The proxy solicitor worked to cultivate relationships with employees in ISS’ account management group, but ISS did not provide training for its account managers concerning how to interact appropriately with a proxy solicitor even though: (a) one of the most important roles of a proxy solicitor is to inform their clients how shareholders are voting their proxies, (b) during the relevant time period, there was virtually no legitimate business reason for ISS’ account managers to have relationships with proxy solicitors, and (c) all of ISS’ account managers had access to voting information that would be very helpful to proxy solicitors.
Right? Maybe someone at ISS should be communicating with proxy solicitors but it’s surely not the account managers whose job seems to be “assisting [shareholder] clients in their use of ProxyExchange [ISS’s voting tool].” ISS and the SEC settled, with ISS paying a $300,000 fine, adopting “a Policy on Interactions and Communications with Proxy Solicitors and other Advisory Firms,” training its employees on that policy, and hiring a consultant to, um, consult. It seems reasonable to assume, based on the SEC’s order, that:
- that “Policy on Interactions and Communications with Proxy Solicitors and other Advisory Firms” could have just been “don’t have any interactions with them!,” and
- it isn’t.
Mostly this case just fills me with a certain cynical glee. Opinions differ on the substantive goodness or perniciousness of ISS’s recommendations, and of its outsized influence over shareholder voting, but in any case it certainly sets itself up as a disinterested advocate for good governance and overall corporate morality. Even its conflicts of interest are of the moralizing self-improvement kind:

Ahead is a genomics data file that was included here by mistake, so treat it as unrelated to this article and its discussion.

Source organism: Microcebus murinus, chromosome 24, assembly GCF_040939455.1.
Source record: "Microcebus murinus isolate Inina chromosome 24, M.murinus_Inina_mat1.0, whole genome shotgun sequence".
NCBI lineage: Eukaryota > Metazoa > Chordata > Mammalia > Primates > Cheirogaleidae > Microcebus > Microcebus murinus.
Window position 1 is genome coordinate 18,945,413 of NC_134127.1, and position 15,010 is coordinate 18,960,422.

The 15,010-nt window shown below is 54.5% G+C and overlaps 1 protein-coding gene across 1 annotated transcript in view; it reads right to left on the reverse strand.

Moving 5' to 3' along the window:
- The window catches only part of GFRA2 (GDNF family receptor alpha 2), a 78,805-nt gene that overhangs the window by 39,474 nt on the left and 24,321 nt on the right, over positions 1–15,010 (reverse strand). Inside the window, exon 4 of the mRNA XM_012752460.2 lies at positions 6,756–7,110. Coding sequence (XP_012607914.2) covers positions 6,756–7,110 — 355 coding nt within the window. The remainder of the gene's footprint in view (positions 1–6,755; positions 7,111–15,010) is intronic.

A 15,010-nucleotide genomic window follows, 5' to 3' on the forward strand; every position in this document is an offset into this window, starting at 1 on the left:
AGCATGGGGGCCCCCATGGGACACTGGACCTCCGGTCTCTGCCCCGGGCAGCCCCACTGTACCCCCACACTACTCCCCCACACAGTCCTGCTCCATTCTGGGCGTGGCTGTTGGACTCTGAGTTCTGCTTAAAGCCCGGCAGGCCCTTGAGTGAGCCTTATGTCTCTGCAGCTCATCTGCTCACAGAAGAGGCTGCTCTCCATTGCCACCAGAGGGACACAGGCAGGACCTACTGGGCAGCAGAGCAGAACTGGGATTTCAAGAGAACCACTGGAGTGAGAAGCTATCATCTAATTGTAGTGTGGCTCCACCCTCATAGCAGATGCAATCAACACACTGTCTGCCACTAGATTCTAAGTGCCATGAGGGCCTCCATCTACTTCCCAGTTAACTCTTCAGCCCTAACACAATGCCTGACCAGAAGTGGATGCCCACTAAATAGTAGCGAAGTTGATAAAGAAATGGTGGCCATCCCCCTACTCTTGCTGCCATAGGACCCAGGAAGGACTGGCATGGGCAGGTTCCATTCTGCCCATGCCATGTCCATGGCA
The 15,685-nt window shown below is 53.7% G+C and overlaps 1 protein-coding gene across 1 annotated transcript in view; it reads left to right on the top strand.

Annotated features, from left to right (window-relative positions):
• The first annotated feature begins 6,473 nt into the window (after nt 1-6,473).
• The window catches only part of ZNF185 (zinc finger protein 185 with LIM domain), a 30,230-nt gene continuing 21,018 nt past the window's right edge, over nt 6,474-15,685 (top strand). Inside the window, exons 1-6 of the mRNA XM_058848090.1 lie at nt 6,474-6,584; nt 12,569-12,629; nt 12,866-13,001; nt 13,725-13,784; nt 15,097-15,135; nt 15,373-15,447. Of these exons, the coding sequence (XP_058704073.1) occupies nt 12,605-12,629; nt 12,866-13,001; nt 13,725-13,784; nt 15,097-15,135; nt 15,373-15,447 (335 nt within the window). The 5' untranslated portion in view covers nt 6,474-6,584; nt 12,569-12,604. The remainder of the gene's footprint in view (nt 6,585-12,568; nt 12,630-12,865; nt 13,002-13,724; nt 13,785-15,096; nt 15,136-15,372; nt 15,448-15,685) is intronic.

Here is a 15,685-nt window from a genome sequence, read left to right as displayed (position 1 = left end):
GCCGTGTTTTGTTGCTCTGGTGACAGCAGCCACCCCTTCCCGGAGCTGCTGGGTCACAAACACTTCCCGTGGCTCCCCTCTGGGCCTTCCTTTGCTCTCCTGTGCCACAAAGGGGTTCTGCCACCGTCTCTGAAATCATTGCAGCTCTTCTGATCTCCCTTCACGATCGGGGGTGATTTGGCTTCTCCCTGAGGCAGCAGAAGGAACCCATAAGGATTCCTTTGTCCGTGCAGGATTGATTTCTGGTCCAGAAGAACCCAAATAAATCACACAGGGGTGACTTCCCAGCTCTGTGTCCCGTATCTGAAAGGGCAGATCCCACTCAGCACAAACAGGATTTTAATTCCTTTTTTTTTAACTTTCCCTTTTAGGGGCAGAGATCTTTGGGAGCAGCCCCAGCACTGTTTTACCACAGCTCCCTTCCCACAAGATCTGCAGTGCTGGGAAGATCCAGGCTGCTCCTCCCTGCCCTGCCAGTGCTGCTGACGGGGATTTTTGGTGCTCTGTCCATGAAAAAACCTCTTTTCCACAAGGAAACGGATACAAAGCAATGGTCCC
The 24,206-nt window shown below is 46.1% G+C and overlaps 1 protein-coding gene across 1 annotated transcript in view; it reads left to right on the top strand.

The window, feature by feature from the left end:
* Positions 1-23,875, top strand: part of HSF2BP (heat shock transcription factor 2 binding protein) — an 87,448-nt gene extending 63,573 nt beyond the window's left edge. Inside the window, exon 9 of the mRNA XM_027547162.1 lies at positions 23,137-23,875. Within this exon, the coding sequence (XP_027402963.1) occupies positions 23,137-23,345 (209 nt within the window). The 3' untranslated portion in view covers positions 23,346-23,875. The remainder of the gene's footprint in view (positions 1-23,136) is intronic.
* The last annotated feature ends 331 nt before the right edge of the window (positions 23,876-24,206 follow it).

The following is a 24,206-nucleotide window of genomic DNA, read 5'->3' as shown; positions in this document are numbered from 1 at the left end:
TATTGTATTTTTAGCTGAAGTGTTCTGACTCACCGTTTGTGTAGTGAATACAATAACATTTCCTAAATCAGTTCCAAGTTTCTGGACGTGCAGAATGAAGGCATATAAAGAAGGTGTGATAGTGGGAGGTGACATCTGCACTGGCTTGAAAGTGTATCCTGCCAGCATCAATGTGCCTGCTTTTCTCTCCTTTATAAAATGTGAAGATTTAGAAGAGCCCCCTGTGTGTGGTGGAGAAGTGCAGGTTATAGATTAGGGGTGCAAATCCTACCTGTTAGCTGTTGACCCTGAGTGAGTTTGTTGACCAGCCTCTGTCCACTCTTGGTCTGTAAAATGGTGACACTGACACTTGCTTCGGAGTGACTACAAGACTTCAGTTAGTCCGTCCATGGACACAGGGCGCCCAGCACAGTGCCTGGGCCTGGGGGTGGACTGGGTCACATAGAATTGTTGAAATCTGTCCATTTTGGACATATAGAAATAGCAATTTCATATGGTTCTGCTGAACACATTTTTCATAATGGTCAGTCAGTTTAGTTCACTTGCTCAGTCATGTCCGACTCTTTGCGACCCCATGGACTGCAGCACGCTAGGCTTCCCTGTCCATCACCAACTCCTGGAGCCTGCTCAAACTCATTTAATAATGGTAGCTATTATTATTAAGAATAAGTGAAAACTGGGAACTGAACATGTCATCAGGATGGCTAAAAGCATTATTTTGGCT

The firm has long been criticized for selling corporate governance consulting services to some of the same companies that are the subject of its voting recommendations. ISS said it has adopted policies to guard against possible conflicts of interest.
Nice board you’ve got here, shame if anything was to happen to it, etc., perhaps, but also like “we just want to make your board better, for everyone’s good!”
But this case is just stupid garden-variety corruption, screwing over clients in exchange for Knicks tickets or whatever. It’s a nice reminder that sometimes dressing up corporate governance fights as debates over morality is sort of silly. Mostly, everyone’s just in it for the money. And some people are in it for the free lunches.
1. By, I guess, activists and insurgents and hostile bidders and such? The ecosystem of shareholder-vote hangers-arounders is one that I’ve always found strangely difficult to understand, but from last week’s Broadridge kerfuffle my understanding is that companies – and, thus, their proxy solicitors – can get voting tallies any time they want without bothering with ISS. So that leaves non-companies. And shareholder-governance-proposal sponsors rarely hire proxy solicitors, which leaves you with activist hedge funds, hostile takeovers, and other proxy fight situations.
2. TBF the proxy solicitor expensed like $30,000 of meals, tickets, etc., for the ISS guy, though I guess it’s possible he inflated that too.